Our trip to Philadelphia was great and we arrived back in Connecticut. We noticed that not only did the bruises not disappear or fade as they normally would but Naaman was getting them by almost touching objects. Then we noticed that the bruises started to feel like hard lumps. Time to go to the doctor once again.
Our pediatrician took blood tests because the symptoms were definitely not normal. The doctor got the blood test results back the next day who informed Nicole that the signs were pointing to Leukemia after seeing high white blood cell counts. That’s when I got the worst phone call at work to meet them at the emergency room at Yale. Thus began a very long night with a baby who could not eat or drink for tests and endless amounts of doctors and other staff with grim looks on their faces. We found out later that his white blood cell count was 750,000, one of the highest they’d seen.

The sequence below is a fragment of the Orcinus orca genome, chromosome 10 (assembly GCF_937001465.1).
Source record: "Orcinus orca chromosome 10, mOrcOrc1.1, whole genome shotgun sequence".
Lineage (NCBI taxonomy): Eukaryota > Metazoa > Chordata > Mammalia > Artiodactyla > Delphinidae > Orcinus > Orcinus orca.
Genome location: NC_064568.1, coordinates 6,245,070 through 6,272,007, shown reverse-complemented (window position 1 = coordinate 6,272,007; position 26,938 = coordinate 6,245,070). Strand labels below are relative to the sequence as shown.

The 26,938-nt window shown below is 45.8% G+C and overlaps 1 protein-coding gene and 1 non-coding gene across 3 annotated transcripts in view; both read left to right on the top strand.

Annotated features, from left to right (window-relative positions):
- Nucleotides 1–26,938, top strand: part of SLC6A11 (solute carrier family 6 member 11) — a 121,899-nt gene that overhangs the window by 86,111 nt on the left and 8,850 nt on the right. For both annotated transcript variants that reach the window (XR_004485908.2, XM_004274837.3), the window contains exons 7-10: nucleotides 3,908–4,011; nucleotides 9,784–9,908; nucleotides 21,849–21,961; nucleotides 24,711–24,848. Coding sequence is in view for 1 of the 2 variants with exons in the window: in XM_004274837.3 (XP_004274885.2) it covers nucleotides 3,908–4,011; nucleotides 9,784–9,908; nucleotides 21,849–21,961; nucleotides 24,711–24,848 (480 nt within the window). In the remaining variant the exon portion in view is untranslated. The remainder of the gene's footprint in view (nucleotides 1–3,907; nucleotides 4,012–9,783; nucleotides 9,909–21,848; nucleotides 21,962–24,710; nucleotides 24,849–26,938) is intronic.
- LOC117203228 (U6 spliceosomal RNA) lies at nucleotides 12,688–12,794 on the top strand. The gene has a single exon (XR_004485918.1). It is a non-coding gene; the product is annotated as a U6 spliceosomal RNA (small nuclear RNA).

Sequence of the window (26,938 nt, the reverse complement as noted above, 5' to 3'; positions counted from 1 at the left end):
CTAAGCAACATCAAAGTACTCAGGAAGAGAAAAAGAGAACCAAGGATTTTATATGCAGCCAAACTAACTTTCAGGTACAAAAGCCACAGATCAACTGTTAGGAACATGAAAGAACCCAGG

After this night we were in the hospital for nearly 2 weeks with the first days in the PICU. Here Naaman received the cleaning of his blood to get his white cell counts down lower and his first treatments all within the first couple days. This was a critical period to getting him into the first rounds of chemotherapy. He needed to be stabilized first and it was quite scary.
Where we go from here
After being in the PICU for a week we were transferred to the pediatric oncology wing where he would undergo chemotherapy and we would learn of the long journey ahead. This journey will last 2-3 years in total with the most intense being the first 6-7 months.
We completed the first phase (induction) in August and are awaiting the second phase (consolidation) at home, which will lats around 56 days. After Naaman’s final bone marrow evaluation the two tests came back with 0 and .34% of the Leukemia cells in the marrow. Yeah! He did so well. We did learn however that Naaman tested positive for a rare mutation called Ph-like ALL which will require him being in a clinical trial to treat it.